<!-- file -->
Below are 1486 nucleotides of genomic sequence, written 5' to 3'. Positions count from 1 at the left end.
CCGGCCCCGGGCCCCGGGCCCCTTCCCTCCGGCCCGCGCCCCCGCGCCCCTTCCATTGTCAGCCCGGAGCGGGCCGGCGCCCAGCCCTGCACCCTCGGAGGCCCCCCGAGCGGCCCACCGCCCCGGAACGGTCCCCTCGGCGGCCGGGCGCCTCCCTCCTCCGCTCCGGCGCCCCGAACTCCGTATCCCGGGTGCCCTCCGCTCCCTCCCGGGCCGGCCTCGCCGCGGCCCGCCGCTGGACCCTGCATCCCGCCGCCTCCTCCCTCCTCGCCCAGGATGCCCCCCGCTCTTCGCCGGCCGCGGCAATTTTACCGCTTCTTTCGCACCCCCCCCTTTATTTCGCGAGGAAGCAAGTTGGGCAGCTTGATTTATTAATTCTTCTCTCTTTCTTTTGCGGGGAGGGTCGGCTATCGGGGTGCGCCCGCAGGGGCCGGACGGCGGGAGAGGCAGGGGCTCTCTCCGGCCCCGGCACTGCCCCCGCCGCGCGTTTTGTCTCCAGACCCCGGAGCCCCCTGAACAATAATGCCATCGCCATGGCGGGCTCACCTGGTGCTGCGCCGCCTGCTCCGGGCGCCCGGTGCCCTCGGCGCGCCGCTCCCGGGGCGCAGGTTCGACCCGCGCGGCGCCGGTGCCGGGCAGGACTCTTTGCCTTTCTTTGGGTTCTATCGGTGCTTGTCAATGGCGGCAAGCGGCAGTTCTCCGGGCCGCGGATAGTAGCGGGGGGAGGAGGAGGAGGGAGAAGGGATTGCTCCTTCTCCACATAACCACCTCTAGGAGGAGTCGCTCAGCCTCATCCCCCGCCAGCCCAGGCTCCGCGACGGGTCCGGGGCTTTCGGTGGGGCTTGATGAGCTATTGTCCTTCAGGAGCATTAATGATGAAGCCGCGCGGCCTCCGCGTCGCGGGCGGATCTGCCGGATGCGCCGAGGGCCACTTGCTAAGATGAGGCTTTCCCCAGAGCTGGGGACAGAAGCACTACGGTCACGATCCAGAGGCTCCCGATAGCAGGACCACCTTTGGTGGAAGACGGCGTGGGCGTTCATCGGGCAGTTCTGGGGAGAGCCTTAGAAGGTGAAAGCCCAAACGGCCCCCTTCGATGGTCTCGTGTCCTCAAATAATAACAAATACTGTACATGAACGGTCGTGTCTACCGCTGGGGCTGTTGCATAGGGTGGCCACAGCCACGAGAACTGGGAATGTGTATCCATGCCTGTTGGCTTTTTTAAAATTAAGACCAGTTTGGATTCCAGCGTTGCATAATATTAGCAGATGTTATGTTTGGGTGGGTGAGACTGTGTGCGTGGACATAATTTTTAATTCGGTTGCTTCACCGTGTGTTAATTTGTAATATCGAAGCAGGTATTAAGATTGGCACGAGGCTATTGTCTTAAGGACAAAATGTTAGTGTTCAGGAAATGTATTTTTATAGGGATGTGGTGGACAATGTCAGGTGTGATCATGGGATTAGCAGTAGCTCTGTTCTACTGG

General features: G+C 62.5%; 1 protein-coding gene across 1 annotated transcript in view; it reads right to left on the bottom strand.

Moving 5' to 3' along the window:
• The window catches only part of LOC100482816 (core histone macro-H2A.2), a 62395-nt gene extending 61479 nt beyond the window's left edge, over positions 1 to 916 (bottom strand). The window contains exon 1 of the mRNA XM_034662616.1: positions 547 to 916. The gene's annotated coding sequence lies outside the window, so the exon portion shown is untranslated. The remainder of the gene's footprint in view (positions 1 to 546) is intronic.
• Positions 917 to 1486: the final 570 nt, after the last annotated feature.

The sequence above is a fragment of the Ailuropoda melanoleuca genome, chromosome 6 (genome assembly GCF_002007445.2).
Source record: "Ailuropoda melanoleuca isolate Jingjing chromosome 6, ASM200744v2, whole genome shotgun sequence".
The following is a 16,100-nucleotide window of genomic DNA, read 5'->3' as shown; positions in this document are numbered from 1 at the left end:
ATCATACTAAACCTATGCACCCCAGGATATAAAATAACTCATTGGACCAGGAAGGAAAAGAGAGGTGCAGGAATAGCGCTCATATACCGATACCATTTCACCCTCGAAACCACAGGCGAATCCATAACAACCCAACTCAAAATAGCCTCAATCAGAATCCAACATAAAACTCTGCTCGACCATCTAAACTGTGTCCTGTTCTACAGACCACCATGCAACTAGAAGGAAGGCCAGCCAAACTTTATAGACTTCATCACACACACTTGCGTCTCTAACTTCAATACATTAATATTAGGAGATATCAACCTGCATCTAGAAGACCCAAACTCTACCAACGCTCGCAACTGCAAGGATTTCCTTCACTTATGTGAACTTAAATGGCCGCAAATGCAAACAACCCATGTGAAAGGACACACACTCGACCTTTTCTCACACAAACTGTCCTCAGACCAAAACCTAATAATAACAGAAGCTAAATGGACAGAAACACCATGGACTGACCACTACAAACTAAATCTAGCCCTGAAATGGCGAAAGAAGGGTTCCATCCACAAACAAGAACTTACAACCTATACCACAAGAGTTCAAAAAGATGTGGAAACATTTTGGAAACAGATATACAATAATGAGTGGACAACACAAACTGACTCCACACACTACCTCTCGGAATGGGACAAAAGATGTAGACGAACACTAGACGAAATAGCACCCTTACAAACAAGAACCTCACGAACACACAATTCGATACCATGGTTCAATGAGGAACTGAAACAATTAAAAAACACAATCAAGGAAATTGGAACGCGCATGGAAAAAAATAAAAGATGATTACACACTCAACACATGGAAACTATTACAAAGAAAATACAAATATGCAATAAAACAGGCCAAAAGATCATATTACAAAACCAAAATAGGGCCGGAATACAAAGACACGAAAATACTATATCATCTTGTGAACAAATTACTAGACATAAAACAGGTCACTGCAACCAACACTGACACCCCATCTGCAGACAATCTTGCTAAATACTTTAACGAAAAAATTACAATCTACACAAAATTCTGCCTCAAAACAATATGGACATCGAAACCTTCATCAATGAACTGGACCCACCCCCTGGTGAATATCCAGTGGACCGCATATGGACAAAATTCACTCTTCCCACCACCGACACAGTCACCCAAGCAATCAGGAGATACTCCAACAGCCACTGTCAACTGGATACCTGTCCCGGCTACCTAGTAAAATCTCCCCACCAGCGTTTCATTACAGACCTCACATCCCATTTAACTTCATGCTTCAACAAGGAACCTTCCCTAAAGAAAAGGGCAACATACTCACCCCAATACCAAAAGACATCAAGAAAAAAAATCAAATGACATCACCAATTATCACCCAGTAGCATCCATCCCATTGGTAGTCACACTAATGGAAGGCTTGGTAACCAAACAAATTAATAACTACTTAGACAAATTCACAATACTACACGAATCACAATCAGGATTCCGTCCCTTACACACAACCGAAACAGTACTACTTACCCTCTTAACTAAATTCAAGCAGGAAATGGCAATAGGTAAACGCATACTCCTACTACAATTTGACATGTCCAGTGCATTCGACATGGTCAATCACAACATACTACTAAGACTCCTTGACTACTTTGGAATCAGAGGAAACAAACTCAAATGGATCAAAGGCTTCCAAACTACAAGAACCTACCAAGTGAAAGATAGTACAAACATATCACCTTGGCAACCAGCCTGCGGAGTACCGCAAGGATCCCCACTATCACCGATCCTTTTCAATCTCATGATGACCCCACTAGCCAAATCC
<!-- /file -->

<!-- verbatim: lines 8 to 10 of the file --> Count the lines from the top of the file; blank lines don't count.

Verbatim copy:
Source record: "Ailuropoda melanoleuca isolate Jingjing chromosome 6, ASM200744v2, whole genome shotgun sequence".
The following is a 16,100-nucleotide window of genomic DNA, read 5'->3' as shown; positions in this document are numbered from 1 at the left end:
ATCATACTAAACCTATGCACCCCAGGATATAAAATAACTCATTGGACCAGGAAGGAAAAGAGAGGTGCAGGAATAGCGCTCATATACCGATACCATTTCACCCTCGAAACCACAGGCGAATCCATAACAACCCAACTCAAAATAGCCTCAATCAGAATCCAACATAAAACTCTGCTCGACCATCTAAACTGTGTCCTGTTCTACAGACCACCATGCAACTAGAAGGAAGGCCAGCCAAACTTTATAGACTTCATCACACACACTTGCGTCTCTAACTTCAATACATTAATATTAGGAGATATCAACCTGCATCTAGAAGACCCAAACTCTACCAACGCTCGCAACTGCAAGGATTTCCTTCACTTATGTGAACTTAAATGGCCGCAAATGCAAACAACCCATGTGAAAGGACACACACTCGACCTTTTCTCACACAAACTGTCCTCAGACCAAAACCTAATAATAACAGAAGCTAAATGGACAGAAACACCATGGACTGACCACTACAAACTAAATCTAGCCCTGAAATGGCGAAAGAAGGGTTCCATCCACAAACAAGAACTTACAACCTATACCACAAGAGTTCAAAAAGATGTGGAAACATTTTGGAAACAGATATACAATAATGAGTGGACAACACAAACTGACTCCACACACTACCTCTCGGAATGGGACAAAAGATGTAGACGAACACTAGACGAAATAGCACCCTTACAAACAAGAACCTCACGAACACACAATTCGATACCATGGTTCAATGAGGAACTGAAACAATTAAAAAACACAATCAAGGAAATTGGAACGCGCATGGAAAAAAATAAAAGATGATTACACACTCAACACATGGAAACTATTACAAAGAAAATACAAATATGCAATAAAACAGGCCAAAAGATCATATTACAAAACCAAAATAGGGCCGGAATACAAAGACACGAAAATACTATATCATCTTGTGAACAAATTACTAGACATAAAACAGGTCACTGCAACCAACACTGACACCCCATCTGCAGACAATCTTGCTAAATACTTTAACGAAAAAATTACAATCTACACAAAATTCTGCCTCAAAACAATATGGACATCGAAACCTTCATCAATGAACTGGACCCACCCCCTGGTGAATATCCAGTGGACCGCATATGGACAAAATTCACTCTTCCCACCACCGACACAGTCACCCAAGCAATCAGGAGATACTCCAACAGCCACTGTCAACTGGATACCTGTCCCGGCTACCTAGTAAAATCTCCCCACCAGCGTTTCATTACAGACCTCACATCCCATTTAACTTCATGCTTCAACAAGGAACCTTCCCTAAAGAAAAGGGCAACATACTCACCCCAATACCAAAAGACATCAAGAAAAAAAATCAAATGACATCACCAATTATCACCCAGTAGCATCCATCCCATTGGTAGTCACACTAATGGAAGGCTTGGTAACCAAACAAATTAATAACTACTTAGACAAATTCACAATACTACACGAATCACAATCAGGATTCCGTCCCTTACACACAACCGAAACAGTACTACTTACCCTCTTAACTAAATTCAAGCAGGAAATGGCAATAGGTAAACGCATACTCCTACTACAATTTGACATGTCCAGTGCATTCGACATGGTCAATCACAACATACTACTAAGACTCCTTGACTACTTTGGAATCAGAGGAAACAAACTCAAATGGATCAAAGGCTTCCAAACTACAAGAACCTACCAAGTGAAAGATAGTACAAACATATCACCTTGGCAACCAGCCTGCGGAGTACCGCAAGGATCCCCACTATCACCGATCCTTTTCAATCTCATGATGACCCCACTAGCCAAATCC